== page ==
Meanwhile, Brazilian farmers are expected to produce their smallest rice crop in 25 years due to prolonged drought in the south and “low profitability for farmers,” FAS said.

The Brasilia office is now predicting Brazil will produce about 10.1 million tons of paddy rice, equivalent to about 6.8 million tons of milled rice.

Socially disadvantaged producers press lawsuit against USDA over ARPA debt relief

USDA owes socially disadvantaged farmers the debt relief they were promised in the American Rescue Plan Act, lawyers for four plaintiffs said in a response to the government’s motion to dismiss their claim.

Despite returning the proper forms following passage of the debt relief language in ARPA, which included $4 billion in debt relief for “socially disadvantaged producers,” the plaintiffs never received their payments. Instead, after multiple federal courts said the law was unconstitutional, Congress passed the Inflation Reduction Act, which made the debt relief available to any and all “distressed borrowers.”

The four plaintiffs – three African-American producers and one Native American – are alleging breach of contract. In its motion to dismiss, the government said the plaintiffs’ factual allegations “do not state a plausible claim that they formed any contract with the United States, whether express or implied-in-fact.”

Brazil’s soy harvest jumps to 82% complete

Brazilian farmers have completed 82% of this year’s soybean harvest as work intensifies in the north of the country and crop failures are confirmed in the southernmost state of Rio Grande do Sul, according to the consulting firm AgRural.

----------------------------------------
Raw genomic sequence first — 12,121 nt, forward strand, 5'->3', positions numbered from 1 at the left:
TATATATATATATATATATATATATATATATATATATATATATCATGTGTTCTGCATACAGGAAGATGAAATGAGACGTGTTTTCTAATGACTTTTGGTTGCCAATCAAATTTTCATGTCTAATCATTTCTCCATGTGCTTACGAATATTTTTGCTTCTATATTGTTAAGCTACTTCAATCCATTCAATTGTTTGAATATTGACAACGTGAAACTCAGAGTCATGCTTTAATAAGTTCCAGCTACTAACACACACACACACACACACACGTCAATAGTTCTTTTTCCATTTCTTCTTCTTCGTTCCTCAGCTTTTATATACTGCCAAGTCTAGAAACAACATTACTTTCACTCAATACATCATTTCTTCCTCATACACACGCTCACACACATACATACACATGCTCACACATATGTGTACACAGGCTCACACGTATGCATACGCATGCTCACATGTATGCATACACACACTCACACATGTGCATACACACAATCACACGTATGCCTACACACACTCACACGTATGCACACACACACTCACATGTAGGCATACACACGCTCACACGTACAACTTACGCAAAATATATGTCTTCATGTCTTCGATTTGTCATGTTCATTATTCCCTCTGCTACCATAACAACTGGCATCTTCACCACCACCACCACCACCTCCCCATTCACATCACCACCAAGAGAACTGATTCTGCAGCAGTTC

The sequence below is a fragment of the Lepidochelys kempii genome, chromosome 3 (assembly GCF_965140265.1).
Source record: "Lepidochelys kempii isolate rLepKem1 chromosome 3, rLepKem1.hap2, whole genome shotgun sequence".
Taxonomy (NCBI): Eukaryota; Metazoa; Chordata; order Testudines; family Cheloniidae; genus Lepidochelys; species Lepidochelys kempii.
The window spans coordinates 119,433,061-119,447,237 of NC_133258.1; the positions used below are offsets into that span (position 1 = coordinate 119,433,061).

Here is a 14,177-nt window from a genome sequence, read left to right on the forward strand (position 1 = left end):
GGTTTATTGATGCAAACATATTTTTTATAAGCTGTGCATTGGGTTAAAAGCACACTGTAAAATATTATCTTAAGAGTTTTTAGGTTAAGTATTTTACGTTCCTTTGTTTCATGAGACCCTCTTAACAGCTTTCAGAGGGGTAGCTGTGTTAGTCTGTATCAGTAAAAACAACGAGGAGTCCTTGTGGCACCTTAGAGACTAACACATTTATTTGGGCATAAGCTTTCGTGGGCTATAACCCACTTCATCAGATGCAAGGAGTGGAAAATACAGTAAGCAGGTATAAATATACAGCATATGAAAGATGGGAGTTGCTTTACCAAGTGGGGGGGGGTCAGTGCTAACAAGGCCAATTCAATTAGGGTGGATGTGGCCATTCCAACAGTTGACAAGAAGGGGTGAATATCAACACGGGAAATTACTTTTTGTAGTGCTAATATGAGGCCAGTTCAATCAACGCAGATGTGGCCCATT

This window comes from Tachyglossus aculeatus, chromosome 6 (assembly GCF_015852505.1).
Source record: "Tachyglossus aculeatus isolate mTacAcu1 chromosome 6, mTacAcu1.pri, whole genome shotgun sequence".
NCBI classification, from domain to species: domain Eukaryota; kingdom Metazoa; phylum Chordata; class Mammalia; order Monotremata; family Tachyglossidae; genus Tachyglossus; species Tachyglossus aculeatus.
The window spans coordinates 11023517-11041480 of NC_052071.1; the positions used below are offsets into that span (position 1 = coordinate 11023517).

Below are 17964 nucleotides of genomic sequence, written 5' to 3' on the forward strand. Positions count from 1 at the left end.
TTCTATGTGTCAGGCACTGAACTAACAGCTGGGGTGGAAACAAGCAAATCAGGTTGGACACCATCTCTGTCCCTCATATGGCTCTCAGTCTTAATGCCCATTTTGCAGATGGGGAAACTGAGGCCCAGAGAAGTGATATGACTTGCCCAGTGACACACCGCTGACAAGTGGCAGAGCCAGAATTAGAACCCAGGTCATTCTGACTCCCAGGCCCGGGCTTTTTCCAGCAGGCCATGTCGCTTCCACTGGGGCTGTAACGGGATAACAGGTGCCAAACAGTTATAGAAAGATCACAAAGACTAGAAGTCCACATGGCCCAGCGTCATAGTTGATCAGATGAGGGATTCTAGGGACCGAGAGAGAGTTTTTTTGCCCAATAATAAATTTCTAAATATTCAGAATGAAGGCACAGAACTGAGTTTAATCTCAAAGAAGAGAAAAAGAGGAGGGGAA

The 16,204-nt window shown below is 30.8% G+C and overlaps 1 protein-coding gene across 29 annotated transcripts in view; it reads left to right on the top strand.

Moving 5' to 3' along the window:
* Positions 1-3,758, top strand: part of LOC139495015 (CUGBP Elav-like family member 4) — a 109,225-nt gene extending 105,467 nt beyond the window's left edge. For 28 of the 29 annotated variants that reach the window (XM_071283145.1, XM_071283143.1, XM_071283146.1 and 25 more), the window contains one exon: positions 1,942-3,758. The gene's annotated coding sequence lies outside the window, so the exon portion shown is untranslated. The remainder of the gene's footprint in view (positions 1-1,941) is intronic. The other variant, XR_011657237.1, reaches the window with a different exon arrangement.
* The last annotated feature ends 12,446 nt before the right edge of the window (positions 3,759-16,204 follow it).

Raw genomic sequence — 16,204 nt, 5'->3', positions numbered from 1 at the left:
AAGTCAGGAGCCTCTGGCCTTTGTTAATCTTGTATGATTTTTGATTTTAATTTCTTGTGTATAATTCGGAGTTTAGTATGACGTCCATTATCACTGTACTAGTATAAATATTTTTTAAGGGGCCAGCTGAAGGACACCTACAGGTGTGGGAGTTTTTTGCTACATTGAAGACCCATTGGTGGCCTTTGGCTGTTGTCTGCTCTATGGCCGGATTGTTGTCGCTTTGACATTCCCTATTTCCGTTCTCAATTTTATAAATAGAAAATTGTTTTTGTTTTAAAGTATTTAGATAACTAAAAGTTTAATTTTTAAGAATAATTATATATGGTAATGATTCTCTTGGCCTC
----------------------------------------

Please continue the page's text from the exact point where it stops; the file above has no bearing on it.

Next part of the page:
“In this final stretch of the harvest, work is concentrated in (Brazil’s) North (and) Northeast, where productivity reports remain very good,” says AgRural.

The harvest is going much slower in the southern states of Santa Catarina and Rio Grande do Sul, according to the firm, which stressed that “low yields reported confirm the crop failure due to drought” in Rio Grande do Sul.

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AgRural lowered its forecast in March for Brazilian soybean production to 150.9 million metric tons. USDA’s latest prediction is for 153 million tons. Brazil harvested 129.5 million tons of soybeans last year.

New executive order looks at reform of regulatory analyses, comments

A new executive order from the Biden administration requires the Office of Management and Budget to consider how to make comment periods on proposed rules and guidance more efficient, and how to broaden the scope of federal agency analyses of those proposals.

“Regulatory analysis, as practicable and appropriate, shall recognize distributive impacts and equity, to the extent permitted by law,” the order says. In other words, agencies should look at the impacts of regulations on people of different socioeconomic backgrounds.

In addition, the administrator of the Office of Information and Regulatory Affairs will consider “guidance or tools to modernize the notice-and-comment process, including through technological changes.” Reforms could include ways to deal with “mass comments, computer-generated comments (such as those generated through artificial intelligence), and falsely attributed comments.”